Survey reveals possible missing links in job candidate experience

Results show technology can help improve the process

Posted July 3, 2017

Any business process is only as strong as the weakest link — and candidate experience is no different.

A new CareerBuilder study outlines the complex perceptions, attitudes and behaviors of both candidates and hiring managers to better help employers identify and address where they fall short in their current process, which may be putting them a step behind competitors.

Research and insights from CareerBuilder's 2017 Candidate Experience Study show what peers and competitors have identified as shortcomings in their process, illustrate the role for technology to help improve the process and provide tips to make things easier for employers and prospective employees. Here are some aspects employers are struggling with:

  • Not having a quick apply process for every device: The application process itself can contribute to a negative experience for modern candidates as “applications taking too long” (28 percent), “having to customize documents for every job” (34 percent) and “uploading a resume into a system but still having to manually fill out fields” (29 percent) are reiterated as frustrating aspects of the process by a considerable amount of candidates.
  • Not having an effective career site: An employer's career site is important for getting key information, according to 89 percent of job seekers. But 24 percent of employers say their company career site doesn't accurately portray what it's like to work for their organization, and only 45 percent of candidates say they can typically tell what it would be like to work for a company based on their career site.
  • Not tailoring communications methods to specific segments: The ever-emerging multigenerational workforce demands a shift in the way we communicate. Millennials significantly prefer email communications (57 percent) over phone calls (31 percent), whereas boomers significantly prefer phone calls (58 percent) over emails (37 percent). Gen Xers have equal preferences towards email and phone calls (47 percent for both). Further, millennials are 2-3 times more likely to prefer alternative communication methods (text messaging, social media messaging, and video calling) compared to Gen X and baby boomer generations.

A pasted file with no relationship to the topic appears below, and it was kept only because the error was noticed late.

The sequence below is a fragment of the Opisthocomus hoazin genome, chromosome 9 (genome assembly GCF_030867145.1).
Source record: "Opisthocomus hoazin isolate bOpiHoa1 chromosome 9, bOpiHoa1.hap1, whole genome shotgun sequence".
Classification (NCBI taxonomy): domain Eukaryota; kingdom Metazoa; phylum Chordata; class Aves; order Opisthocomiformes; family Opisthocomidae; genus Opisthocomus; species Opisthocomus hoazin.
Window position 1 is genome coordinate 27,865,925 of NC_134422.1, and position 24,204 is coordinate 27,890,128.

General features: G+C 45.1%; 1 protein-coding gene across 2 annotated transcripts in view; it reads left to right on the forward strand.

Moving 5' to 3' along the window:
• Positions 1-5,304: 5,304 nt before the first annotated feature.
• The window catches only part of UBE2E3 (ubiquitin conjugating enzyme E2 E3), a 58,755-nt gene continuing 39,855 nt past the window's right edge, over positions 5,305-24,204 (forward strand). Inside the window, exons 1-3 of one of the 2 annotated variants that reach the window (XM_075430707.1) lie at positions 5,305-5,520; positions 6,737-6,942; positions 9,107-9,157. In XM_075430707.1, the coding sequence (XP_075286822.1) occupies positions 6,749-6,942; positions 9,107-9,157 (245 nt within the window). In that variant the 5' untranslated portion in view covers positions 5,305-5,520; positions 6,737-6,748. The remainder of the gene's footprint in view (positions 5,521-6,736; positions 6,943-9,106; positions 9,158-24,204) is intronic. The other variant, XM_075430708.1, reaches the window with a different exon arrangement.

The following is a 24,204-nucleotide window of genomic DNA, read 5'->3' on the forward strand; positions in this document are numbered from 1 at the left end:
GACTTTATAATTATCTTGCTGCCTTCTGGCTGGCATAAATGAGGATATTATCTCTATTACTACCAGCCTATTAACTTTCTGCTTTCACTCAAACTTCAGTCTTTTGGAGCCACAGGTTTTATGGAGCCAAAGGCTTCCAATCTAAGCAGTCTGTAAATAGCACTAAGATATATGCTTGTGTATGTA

• Not informing the candidate where they stand: More than half of job seekers say employers don't do a good job of setting expectations in terms of communication at the beginning of a potential hiring interaction. Eighty-one percent of job seekers said continuously communicating status updates to candidates would greatly improve the overall experience.
  • Not paying attention to how their employer presence/brand is portrayed on social media: Employers are trying to reach an audience, and they can't afford to let their brand's social media pages fall by the wayside. Yet, 60 percent of employers don't monitor their employer presence/brand on social media. Of those who do, 68 percent take steps to encourage positive reviews while 16 percent just react to negative information.

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